It's not very often that real-life science merges with science fiction. But, sometimes, reality really is stranger than fiction — especially when it comes to outer space.
A study recently published in the journal Nature describes how an exoplanet escaped certain doom, despite its close proximity to its sun-like star. Scientists believe one of the possible explanations for the exoplanet's survival is its similarity to a planetary system found in "Star Wars: Episode IV—A New Hope."
Adam Makarenko / W. M. Keck Observatory
Researchers first discovered the exoplanet, named 8 Ursae Minoris-b and also known as Halla, in 2015. It's located in the Milky Way galaxy, about 520 light-years from Earth. What stood out to scientists was how close it was situated to its sun-like star, Baekdu: It's less than half the distance the Earth is from our sun.
But why didn't Halla burn up when Baekdu expanded into a red-giant star? That was a perplexing mystery.
To decipher how the exoplanet escaped its fiery doom, scientists observed it from the W.M. Keck Observatory and the Canada-France-Hawaii Telescope in Hawaii. Based on their observations, they came up with a theory: They think Halla used to orbit two sun-like stars, just like the planet Tatooine in the original "Star Wars" movie.
"If the Baekdu system originally consisted of two stars, their merger could have prevented any one of them from expanding sufficiently to engulf the planet," says study co-author Tim Bedding, an astronomy researcher and professor at the University in Sydney, in a press release.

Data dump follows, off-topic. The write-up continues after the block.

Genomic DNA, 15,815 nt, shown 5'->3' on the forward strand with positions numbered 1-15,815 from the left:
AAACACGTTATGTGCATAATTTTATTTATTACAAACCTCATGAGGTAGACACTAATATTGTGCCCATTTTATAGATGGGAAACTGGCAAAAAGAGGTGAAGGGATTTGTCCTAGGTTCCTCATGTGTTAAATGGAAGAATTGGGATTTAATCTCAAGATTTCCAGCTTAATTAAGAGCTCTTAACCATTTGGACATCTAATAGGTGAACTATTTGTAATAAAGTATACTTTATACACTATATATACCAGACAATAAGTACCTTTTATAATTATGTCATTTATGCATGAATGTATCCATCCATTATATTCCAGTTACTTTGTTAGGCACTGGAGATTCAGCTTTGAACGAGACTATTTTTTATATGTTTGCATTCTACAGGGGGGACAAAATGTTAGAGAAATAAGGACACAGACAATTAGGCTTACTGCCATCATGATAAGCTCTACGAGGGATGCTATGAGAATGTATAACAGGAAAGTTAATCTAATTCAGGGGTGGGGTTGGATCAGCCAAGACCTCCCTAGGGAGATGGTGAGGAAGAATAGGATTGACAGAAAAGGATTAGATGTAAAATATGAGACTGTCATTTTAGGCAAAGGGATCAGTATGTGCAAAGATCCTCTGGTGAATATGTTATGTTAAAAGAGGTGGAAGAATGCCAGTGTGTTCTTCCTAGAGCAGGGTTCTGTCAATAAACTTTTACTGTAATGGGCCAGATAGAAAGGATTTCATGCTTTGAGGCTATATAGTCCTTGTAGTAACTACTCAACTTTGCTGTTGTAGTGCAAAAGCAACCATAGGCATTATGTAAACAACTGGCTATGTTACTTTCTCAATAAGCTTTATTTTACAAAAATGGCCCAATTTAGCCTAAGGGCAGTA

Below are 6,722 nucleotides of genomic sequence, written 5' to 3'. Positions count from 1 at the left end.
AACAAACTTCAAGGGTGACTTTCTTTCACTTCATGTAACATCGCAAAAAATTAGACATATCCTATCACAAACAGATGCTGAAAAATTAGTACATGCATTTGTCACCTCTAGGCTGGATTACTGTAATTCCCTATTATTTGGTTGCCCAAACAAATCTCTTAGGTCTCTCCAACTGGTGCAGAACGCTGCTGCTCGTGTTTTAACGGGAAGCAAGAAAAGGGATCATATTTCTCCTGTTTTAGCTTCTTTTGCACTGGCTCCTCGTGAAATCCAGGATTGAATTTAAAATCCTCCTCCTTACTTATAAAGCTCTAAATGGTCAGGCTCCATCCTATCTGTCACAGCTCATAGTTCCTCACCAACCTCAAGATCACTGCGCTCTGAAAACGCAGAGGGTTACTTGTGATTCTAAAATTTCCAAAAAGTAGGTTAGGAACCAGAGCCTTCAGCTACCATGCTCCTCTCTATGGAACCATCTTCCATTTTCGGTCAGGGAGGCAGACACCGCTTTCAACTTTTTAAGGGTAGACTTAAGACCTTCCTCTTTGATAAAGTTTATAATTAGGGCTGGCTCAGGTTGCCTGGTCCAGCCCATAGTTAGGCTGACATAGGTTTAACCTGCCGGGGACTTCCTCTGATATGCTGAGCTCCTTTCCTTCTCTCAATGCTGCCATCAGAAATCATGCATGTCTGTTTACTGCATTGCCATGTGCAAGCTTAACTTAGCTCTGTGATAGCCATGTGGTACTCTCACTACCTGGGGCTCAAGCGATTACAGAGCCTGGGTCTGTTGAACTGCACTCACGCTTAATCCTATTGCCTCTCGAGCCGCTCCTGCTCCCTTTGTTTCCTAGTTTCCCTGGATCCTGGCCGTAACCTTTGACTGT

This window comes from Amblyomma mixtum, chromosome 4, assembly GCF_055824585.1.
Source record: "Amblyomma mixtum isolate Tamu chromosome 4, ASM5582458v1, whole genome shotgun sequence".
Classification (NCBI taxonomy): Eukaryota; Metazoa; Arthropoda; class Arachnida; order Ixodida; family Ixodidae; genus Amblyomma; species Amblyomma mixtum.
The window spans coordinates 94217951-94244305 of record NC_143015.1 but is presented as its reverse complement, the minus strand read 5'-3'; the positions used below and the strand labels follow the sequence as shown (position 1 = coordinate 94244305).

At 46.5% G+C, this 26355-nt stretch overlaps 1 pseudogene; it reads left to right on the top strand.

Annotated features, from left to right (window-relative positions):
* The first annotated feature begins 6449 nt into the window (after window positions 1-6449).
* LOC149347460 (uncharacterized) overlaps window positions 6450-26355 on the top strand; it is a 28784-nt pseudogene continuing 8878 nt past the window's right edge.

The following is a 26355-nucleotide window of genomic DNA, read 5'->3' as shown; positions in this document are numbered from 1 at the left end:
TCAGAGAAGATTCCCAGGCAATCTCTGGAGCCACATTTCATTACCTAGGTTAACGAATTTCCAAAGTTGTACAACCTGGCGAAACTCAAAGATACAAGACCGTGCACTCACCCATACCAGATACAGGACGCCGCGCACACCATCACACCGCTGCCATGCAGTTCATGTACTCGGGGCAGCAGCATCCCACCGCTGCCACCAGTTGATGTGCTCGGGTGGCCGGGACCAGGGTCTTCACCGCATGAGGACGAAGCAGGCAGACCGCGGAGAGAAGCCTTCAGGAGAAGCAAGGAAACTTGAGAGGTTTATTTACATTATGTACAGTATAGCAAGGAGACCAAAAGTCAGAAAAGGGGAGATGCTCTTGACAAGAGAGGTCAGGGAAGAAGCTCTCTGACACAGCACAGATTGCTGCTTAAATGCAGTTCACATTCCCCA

An animation from the W.M. Keck Observatory and Adam Makarenko shows how this scenario could have played out in space:
The energy of the two-star collision may have converted the two stars from hydrogen-burning bodies into the single, helium-burning star that exists today, according to Bedding. This would have slowed down the expansion enough to save Halla from destruction.
Another theory explains that Halla, a Jupiter-like gas giant planet, may have started its orbit farther away from its host star before getting closer. But the scientists concluded that the star's rapid expansion seems to make that unlikely.
Lastly, scientists say Halla may have been created from the gas cloud remnants of the two-star collision mentioned earlier.
Scientists want to continue studying Halla and its star Baekdu to learn more about our solar system, as well as the exoplanet's origin.
"The wider impact is a better understanding of the evolution of stars like our Sun and the evolution of planets like those we see in the solar system, and the need to look out for additional unusual cases like the observed system," said study co-author Dimitri Veras, an astrophysicist at the University of Warwick, in a press release. "Sometimes the rarest cases can reveal the most about stellar and planetary physics."
This story was originally published by Marie Rossiter at Simplemost.